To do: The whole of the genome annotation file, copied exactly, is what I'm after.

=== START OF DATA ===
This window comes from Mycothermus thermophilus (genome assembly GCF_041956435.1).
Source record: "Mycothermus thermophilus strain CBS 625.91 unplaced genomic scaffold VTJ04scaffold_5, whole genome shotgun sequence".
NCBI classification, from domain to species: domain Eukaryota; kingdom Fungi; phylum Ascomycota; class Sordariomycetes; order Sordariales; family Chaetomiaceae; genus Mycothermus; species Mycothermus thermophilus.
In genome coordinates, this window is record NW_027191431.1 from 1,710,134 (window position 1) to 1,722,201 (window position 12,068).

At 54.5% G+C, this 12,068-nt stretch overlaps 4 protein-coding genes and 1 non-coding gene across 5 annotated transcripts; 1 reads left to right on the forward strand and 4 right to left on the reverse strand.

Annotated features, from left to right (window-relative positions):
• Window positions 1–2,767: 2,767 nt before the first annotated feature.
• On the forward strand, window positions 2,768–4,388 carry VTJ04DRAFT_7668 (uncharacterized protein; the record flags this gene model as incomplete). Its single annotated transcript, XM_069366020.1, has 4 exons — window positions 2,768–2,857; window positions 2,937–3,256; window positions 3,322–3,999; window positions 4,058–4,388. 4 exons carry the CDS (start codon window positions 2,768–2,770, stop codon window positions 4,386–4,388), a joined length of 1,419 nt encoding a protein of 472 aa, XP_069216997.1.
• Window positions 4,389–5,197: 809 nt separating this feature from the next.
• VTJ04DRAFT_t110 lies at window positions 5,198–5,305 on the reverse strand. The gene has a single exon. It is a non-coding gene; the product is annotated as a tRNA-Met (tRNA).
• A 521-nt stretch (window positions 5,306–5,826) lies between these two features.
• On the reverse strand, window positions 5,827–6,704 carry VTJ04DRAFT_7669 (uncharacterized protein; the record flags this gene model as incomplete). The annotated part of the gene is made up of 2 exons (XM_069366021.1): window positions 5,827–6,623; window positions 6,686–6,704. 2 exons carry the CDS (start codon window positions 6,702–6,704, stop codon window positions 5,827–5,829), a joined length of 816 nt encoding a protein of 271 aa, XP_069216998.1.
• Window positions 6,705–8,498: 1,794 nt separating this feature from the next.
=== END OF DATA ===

This window comes from Mycothermus thermophilus (genome assembly GCF_041956435.1).
Source record: "Mycothermus thermophilus strain CBS 625.91 unplaced genomic scaffold VTJ04scaffold_5, whole genome shotgun sequence".
NCBI classification, from domain to species: domain Eukaryota; kingdom Fungi; phylum Ascomycota; class Sordariomycetes; order Sordariales; family Chaetomiaceae; genus Mycothermus; species Mycothermus thermophilus.
In genome coordinates, this window is record NW_027191431.1 from 1,710,134 (window position 1) to 1,722,201 (window position 12,068).

At 54.5% G+C, this 12,068-nt stretch overlaps 4 protein-coding genes and 1 non-coding gene across 5 annotated transcripts; 1 reads left to right on the forward strand and 4 right to left on the reverse strand.

Annotated features, from left to right (window-relative positions):
• Window positions 1–2,767: 2,767 nt before the first annotated feature.
• On the forward strand, window positions 2,768–4,388 carry VTJ04DRAFT_7668 (uncharacterized protein; the record flags this gene model as incomplete). Its single annotated transcript, XM_069366020.1, has 4 exons — window positions 2,768–2,857; window positions 2,937–3,256; window positions 3,322–3,999; window positions 4,058–4,388. 4 exons carry the CDS (start codon window positions 2,768–2,770, stop codon window positions 4,386–4,388), a joined length of 1,419 nt encoding a protein of 472 aa, XP_069216997.1.
• Window positions 4,389–5,197: 809 nt separating this feature from the next.
• VTJ04DRAFT_t110 lies at window positions 5,198–5,305 on the reverse strand. The gene has a single exon. It is a non-coding gene; the product is annotated as a tRNA-Met (tRNA).
• A 521-nt stretch (window positions 5,306–5,826) lies between these two features.
• On the reverse strand, window positions 5,827–6,704 carry VTJ04DRAFT_7669 (uncharacterized protein; the record flags this gene model as incomplete). The annotated part of the gene is made up of 2 exons (XM_069366021.1): window positions 5,827–6,623; window positions 6,686–6,704. 2 exons carry the CDS (start codon window positions 6,702–6,704, stop codon window positions 5,827–5,829), a joined length of 816 nt encoding a protein of 271 aa, XP_069216998.1.
• Window positions 6,705–8,498: 1,794 nt separating this feature from the next.